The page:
Grow light intensity is a really important factor to consider and also really confusing. I’ll go a little into the details, but the basic point is CMH grow lights put out way more intense light than LED grow lights ever can.
The intensity directly relates to canopy penetration.
Here’s the idea, there’s physical law about light called the “Inverse Square Law”. It states that the intensity of light is inversely proportional to the square of the distance from the light source.
Sure, reflectors and multiple light sources change things a bit, but it doesn’t change the fact that the light intensity drops steadily.
More canopy penetration generally translates into denser, bigger buds.
CMH grow lights can penetrate 18 to 24 inches into the canopy when they are hanging three feet above. Where LED grow lights can only penetrate 6 inches deep, and must be suspended 6 inches above the canopy.
It also means that since the LED light is so weak to start off with, it won’t penetrate into the canopy. Even if you hang it six inches above the canopy. And you’ll be adjusting the hanging height of the lights really often.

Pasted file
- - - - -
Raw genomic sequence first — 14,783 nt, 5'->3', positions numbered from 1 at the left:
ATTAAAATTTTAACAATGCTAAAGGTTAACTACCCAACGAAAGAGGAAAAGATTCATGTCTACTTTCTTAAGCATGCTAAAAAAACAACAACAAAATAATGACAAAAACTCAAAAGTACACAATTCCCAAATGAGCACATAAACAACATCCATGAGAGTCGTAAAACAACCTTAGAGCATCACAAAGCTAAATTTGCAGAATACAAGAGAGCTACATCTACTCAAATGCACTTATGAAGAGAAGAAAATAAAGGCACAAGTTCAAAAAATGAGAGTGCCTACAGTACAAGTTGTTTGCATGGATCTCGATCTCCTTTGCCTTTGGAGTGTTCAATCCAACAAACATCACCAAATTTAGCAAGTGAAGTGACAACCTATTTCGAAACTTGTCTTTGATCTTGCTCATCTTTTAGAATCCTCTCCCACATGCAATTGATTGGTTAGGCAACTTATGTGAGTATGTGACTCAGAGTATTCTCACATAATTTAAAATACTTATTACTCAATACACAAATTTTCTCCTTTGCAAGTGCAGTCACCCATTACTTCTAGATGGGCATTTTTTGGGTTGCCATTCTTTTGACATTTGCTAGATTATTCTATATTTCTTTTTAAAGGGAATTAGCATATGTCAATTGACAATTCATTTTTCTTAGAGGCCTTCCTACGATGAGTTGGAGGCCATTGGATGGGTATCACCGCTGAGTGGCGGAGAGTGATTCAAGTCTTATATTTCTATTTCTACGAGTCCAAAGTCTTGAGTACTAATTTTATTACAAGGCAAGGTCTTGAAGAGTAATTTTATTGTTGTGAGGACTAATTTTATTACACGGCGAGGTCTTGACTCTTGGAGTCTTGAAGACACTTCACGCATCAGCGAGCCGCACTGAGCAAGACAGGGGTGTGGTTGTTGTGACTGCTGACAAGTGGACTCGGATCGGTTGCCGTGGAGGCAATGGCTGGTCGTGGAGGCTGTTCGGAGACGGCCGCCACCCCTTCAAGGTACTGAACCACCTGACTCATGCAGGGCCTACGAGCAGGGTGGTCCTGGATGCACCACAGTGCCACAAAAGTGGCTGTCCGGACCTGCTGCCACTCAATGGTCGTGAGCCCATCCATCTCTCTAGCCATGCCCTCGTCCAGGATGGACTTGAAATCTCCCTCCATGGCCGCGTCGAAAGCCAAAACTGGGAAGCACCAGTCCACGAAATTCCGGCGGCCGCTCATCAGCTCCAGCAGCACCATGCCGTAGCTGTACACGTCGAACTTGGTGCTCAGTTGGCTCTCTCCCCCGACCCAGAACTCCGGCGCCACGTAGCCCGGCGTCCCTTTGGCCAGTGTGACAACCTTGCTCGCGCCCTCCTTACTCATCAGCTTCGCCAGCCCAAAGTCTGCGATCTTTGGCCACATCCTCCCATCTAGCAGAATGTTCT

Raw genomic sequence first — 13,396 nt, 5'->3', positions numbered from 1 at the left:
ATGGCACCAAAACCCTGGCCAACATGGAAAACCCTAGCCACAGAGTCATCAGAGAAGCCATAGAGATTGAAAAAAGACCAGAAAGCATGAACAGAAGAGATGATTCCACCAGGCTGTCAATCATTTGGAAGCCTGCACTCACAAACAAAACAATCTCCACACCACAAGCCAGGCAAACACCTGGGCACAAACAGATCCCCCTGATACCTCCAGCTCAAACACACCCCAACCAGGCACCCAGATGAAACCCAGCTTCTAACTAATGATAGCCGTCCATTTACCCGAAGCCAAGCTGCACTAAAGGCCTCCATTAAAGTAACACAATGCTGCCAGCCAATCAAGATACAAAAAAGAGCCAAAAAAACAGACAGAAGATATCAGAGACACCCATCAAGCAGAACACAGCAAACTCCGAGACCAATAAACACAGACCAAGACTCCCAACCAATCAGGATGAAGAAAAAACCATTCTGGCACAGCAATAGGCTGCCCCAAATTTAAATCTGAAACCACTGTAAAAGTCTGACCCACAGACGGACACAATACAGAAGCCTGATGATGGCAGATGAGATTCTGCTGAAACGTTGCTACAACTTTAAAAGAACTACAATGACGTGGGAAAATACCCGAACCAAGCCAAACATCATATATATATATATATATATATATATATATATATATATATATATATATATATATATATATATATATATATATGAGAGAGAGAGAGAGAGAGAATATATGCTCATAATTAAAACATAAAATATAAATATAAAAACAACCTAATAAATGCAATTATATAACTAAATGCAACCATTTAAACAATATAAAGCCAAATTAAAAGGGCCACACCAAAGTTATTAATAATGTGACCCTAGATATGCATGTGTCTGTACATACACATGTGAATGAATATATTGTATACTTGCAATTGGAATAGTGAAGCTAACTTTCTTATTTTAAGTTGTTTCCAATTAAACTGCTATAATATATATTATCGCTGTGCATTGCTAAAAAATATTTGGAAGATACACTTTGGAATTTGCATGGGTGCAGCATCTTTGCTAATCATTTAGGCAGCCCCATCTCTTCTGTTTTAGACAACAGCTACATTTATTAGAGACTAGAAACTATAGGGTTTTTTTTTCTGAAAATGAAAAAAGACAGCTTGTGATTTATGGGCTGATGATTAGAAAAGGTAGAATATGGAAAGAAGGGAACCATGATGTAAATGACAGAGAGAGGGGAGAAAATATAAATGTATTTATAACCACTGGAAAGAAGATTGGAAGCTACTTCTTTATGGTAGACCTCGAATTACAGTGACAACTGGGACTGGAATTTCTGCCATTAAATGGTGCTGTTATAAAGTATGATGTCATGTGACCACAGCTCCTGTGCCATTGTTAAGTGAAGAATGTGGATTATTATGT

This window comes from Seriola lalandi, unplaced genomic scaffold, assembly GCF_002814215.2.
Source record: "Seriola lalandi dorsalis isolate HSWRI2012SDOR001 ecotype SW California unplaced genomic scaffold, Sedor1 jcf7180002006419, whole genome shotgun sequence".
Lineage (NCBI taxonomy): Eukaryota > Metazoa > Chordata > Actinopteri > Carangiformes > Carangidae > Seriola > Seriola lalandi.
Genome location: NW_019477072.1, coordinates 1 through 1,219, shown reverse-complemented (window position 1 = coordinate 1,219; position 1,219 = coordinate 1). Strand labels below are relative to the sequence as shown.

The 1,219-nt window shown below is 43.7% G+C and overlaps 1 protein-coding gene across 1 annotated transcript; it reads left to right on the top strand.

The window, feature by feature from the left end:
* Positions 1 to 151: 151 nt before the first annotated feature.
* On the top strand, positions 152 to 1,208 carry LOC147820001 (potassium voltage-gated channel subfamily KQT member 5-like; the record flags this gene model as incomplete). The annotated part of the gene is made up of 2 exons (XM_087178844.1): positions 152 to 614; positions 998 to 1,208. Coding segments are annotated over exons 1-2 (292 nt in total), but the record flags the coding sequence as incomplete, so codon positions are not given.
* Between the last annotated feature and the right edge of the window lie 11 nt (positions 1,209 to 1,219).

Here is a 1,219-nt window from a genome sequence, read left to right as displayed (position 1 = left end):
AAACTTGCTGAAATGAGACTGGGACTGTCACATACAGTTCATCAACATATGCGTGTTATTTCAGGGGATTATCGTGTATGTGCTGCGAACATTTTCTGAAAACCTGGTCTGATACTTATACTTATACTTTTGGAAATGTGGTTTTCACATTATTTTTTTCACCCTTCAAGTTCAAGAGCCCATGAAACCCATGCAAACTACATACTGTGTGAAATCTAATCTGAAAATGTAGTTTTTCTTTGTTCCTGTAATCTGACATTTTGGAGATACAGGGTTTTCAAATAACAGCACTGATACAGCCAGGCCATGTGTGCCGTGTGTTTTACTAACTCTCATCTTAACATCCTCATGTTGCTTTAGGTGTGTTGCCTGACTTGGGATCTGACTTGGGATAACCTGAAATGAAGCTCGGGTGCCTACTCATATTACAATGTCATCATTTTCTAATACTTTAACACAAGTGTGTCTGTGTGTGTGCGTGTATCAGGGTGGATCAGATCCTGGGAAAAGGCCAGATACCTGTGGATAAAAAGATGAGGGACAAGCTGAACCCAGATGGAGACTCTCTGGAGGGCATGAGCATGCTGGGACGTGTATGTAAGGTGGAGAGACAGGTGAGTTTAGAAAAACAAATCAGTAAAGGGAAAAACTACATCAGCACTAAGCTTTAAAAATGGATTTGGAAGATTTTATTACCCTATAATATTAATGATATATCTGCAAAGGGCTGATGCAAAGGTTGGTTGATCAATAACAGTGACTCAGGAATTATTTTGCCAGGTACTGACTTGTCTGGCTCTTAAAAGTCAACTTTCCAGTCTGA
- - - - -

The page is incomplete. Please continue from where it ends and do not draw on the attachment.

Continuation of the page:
But since CMH grow lights are so intense to start off with, the light will penetrate much deeper through the canopy. This means you’ll get a higher gram per watt with CMH grow lights over LED grow lights.
And you probably won’t need to adjust the light height as often.
The only case where LEDs are a better option here are low ceilings, and LEDs work great for under canopy lighting. I believe if you’re working with ceilings less than 8 ft in height, it’s a good idea to use LEDs.
If you haven’t already thought about how long you’ll use your lights, you may want to consider it now.
I’ve helped lots of growers over the years. Most of the time people keep their grow lights for two or three years before swapping them out. Warranties expire, new technology comes out, the grow lights themselves eventually don’t perform as well as they did when they were new.
That said, you can replace the CMH grow bulb every six months to a year and it will perform like new. Assuming you’re cleaning your reflector too!
LEDs are supposed to last eight to nine years before their “usable life” is over. But often times a diode here or there will fail. And in that time the system itself will become outdated. Even with a long lifespan, LEDs light output will steadily fade over that time period. Nothing lasts forever.
The math on a long term investment looks good on paper for LEDs, but it doesn’t reflect most real world scenarios.
Let’s talk about the size of your grow. Because of the lack of overall canopy penetration, you will need to keep your LED lights 6 to 18” above your canopy.
This could be a good thing if your ceiling height is less than eight feet and you really need to be careful with your heat management.
But, like I mentioned above, if you have a larger and taller space, using CMH technology is a better choice.